Part 1:  History

1.1   Joy

In the old days, before such things as cell phones and the internet and downloads and blitzkrieg mass marketing campaigns with their inescapable, slick, iconic images, there was the act of exploring.  I mean actual, physical exploring.  It could be ritualistic; it could be random and governed by happenstance; it could be simply a way of killing time; but it was also a source of great pleasure—one could even say that there was once such a thing as the joy of exploration.  Yes, there was a joy in probing the core of actual cities, traversing old neighborhoods, finding your way around in strange places, in search of alluring objects and experiences.  In those days we went into actual buildings made of real materials-- old brick and mortar or newly poured concrete or generations of wood and plaster and baffling-- and eagerly pawed through whatever they had, driven by an addiction to strong and obscure experiences that couldn’t be found just anywhere.
This is how I found myself in certain spaces -- crowded, fluorescent basements in Madison and Richmond; simple storefronts where the grey light poured in through huge windows in Portland and Minneapolis; wonderful, multi-level, terraced showrooms in Seattle and St. John’s – that I would never otherwise have set foot in.  This is why, to this day, I adapt my travel plans to allow for such indulgences: addiction, exploration, joy.

1.2    Finding Threadgill

In a very broad sense, I can trace my pursuit of Threadgill’s music in particular back to New Orleans, in 1992, at my friend Alec’s clean apartment in Mid-City.  Somehow I had gotten a hold of a bicycle and had ridden it up there from The Quarter and my dirty little lodging, a former slave quarters.  Alec had air conditioning that worked, and the whole atmosphere was cool, clean, crisp, and surrounded by greenery.  And there was something crisp and infectious about the piano-centered music he was playing.  “Cecil Taylor,” he disclosed, “It’s like Monk on speed”.  I was already quite familiar with Monk and Coltrane and Davis, but I’d never heard anything quite so edgy and incisive as this, so unabashed and pure — and, I must say — content to be inaccessible if it needed to be.  Alec made me copies of some Taylor as well as another tape that he played that day-- frenetic, infectious, wild saxophone-based marches spurred on by relentless, compulsive drumming.  David Murray backed by Ed Blackwell. There were worlds within worlds to explore on those two tapes alone, but in the coming years my thirst for music that was bitterly strong, complex, alluring, disturbing, and perplexing would be unquenchable.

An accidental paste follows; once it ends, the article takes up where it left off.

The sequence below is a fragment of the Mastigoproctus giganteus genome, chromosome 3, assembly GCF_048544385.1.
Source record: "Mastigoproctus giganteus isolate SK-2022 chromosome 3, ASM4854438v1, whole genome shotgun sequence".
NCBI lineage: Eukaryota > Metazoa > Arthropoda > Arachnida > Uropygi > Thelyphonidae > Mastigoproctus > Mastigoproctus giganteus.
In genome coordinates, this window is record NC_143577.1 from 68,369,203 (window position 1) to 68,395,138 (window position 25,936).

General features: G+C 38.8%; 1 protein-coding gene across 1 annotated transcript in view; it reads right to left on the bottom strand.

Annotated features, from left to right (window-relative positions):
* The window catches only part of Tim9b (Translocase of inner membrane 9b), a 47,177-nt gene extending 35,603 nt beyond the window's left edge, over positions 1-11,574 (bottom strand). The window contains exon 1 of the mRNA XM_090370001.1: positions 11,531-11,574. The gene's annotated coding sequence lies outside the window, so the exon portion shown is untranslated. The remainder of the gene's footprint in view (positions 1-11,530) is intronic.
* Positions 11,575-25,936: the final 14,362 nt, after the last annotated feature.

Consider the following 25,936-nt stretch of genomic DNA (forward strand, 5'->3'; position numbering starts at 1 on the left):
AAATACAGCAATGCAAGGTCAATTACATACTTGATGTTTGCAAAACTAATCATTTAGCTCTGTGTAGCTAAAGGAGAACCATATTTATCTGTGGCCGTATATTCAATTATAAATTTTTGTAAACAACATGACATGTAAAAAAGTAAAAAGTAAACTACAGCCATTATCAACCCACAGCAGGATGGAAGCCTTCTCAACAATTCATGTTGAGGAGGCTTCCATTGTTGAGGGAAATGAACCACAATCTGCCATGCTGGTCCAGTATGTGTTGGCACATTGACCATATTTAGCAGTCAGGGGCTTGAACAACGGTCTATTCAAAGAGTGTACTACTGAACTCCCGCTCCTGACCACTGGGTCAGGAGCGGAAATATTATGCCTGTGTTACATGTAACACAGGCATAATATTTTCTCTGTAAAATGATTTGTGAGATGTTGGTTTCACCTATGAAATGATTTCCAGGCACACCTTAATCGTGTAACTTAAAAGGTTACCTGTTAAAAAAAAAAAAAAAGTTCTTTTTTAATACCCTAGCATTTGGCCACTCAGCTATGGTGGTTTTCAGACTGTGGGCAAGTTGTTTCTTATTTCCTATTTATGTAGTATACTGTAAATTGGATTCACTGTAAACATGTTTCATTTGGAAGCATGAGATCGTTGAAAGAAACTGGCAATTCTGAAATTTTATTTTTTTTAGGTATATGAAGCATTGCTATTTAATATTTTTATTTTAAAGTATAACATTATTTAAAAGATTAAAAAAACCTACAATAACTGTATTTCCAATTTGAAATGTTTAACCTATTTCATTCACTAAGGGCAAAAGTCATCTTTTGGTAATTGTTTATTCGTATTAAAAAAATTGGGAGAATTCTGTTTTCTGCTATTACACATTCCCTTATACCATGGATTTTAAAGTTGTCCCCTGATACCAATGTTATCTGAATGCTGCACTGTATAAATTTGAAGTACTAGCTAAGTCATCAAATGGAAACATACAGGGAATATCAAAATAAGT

I fist stumbled onto Threadgill’s music by accident a few years later when I checked out a disc from the Iowa City Public library just because I was attracted to the name of his band-- Very Very Circus.  On this first taste of Threadgill, I found the music dense and overwhelming-- too much was going on and I didn’t know how to break it down, take it all in or follow it. I tried listening to it a few times before giving up and returning it to the library.

mplsThe next summer, on a visit to Minneapolis, I had a conversation with my friend Oliver; in his little wooden box of an apartment we compared notes on what we considered to be strong, unique music.  He brought up Threadgill and I related my observations and reactions from my first attempt.  He urged me to try again; in fact he couldn’t have praised Threadgill more strongly. 
A year or so later in Iowa City, I found Threadgill again -- the second time was a charm.  At least partially—the majority of tracks were still beyond me.  But I did find two or three that had infectious grooves and appealing instrumentation. Was it jazz?  I didn’t know and didn’t care.  I threw a couple of tracks onto one of the compilation tapes that I made obsessively in those years and found that they stood out—in fact they grew on me as time passed.  They were rich and complex, universes of sound with microcosms that I could get lost in, full of interesting juxtapositions and accents, yet never losing an undeniable groove and powerful forward     momentum—like some kind of crazy multi-ethnic, multi-instrumental, electric marches with an infectious appeal that continued to grow the more I listened.  I resolved to find more of this stuff wherever and whenever I could.  Over the course of the next decade I would try to find Threadgill wherever I went.

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